[Writing this post took all the balls in the world for me today.]
On the 18th February, I cried for hours. And by hours, I mean from approximately 5pm to 1am. It then concluded with a grand finale of a monumental panic attack in which I forgot how to breathe and thought I was literally going to die. (PSA: I know I have the tendency to be dramatic but this is actually in no way exaggerated!)
This is what mental health looks like.
I have a terrible habit of bottling up my emotions, and I guess that partly stems from being an only child – I am in no way blaming anyone but myself for this terrible habit! It’s a life-long lesson I am slowly beginning to fully comprehend. I also suffered an extraordinary amount of psychological abuse during high school (ironically, mostly from teachers), and that impacted both the perception I had of myself and the way I lived my life. My social anxiety most probably is a result of being punished weekly at secondary school by teachers who viewed my insubordination as a threat to their authority. (Fun fact: I hated teachers who thought respect was their automatic right, simply because they were responsible for our academic education.) They broke down every single piece of me until my identity was entirely consumed by the failure they enforced upon me. Now, I know it sounds like I’m bitter and resentful, but I do believe I have earned the right to own the effect they had on me. I never truly accepted my secondary school experience as traumatic until I developed an eating disorder at the age of sixteen.
My general anxiety (which I define for myself here, through my personal experiences which are in no way universal, as random bouts of extreme nervousness, worrying excessively over minor, minor issues which I exacerbate in my own mind to become something huge etc.) is a part of me I’ve learned to live with for a long time. It’s like a scar; I know it’s there, I can feel it with me all the time but more often than not, I’m able to live peacefully without it sabotaging my way of life. I guess on some level, everyone has a form of general anxiety. Some have it worse than others. However, there are days where I can feel my anxiety digging its claws into my skull and tearing everything to pieces. I’m left feeling exhausted, worn out and emotionally numb.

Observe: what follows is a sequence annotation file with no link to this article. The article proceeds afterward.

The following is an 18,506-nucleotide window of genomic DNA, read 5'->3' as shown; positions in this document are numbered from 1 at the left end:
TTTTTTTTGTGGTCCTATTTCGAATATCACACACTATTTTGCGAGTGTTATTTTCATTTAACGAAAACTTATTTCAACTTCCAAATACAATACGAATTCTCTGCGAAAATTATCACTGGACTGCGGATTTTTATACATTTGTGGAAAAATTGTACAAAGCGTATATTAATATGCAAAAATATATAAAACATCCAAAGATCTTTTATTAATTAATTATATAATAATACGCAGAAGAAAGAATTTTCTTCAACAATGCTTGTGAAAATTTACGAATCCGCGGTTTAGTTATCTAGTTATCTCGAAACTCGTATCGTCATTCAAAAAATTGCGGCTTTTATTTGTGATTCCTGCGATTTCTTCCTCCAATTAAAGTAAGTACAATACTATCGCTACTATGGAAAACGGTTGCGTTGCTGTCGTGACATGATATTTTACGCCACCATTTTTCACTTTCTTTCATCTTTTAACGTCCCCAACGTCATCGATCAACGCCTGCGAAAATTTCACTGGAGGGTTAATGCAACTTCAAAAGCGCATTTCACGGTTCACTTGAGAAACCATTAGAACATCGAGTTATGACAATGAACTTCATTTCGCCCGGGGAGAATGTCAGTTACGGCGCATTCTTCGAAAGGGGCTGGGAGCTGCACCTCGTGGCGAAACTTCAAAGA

This is exactly what happened on the night of the 18th February. Being as busy as I am, amidst the chaos of my final year of university whilst simultaneously juggling a job, I don’t have time to process my own thoughts – the good, and the bad. Having a health condition which causes moderate to severe pain daily also massively plays into my anxiety, and the two are inextricably intertwined. Undergoing my surgical procedure nearly one month ago, and having to deal with the agonising consequences of a rather horrendous recovery whilst trying to catch up on missing a month of university took quite a toll both physically and mentally. That night, I broke; I felt my body physically break. I cannot quite describe it in any other way. I screamed obscenities at the ones I loved the most, blamed the world for my problems, cried then felt absolutely nothing. It’s only now, looking back, that I realise just how painful that breakdown was. I saw no way out of my own head; I was drowning in my thoughts and that manifested into physical suffocation. I could not breathe.
I guess the aim of this post is to draw attention to the silent sufferers of mental health and to raise awareness. If you’re struggling, drop me a message. Drop someone a message. Don’t suffer the weight of your world on your own – God, I cannot stress this enough. Don’t be someone you’re not just to impress a few people. The social concept of ‘fitting in’ is so fucking overrated. Don’t suffer in silence. For so long, I created a facade of myself: one that’s strong and fearless and brave and all of that bullshit. But there are times like this where I remember just how vulnerable I am. I’m not anywhere near as strong as I want to be. I’m not always the person you see on Instagram every day. And that is so, so okay. It makes me human. 6 years on from the operation that changed everything (gallbladder cholecystectomy) and I’m still learning so much about myself.
I’m done with pretending to be brave for the sake of others. I’m done with pretending to be someone I’m not, and it’s truly the most wonderful feeling in the world. At 23, I’m finally finding myself. I’ve spent 6 years trying to forget the pain I went through, but I’ve never really forgiven myself for it. My body has been fighting itself for years, and it’s time I showed it a bit more understanding.
A little more self-love.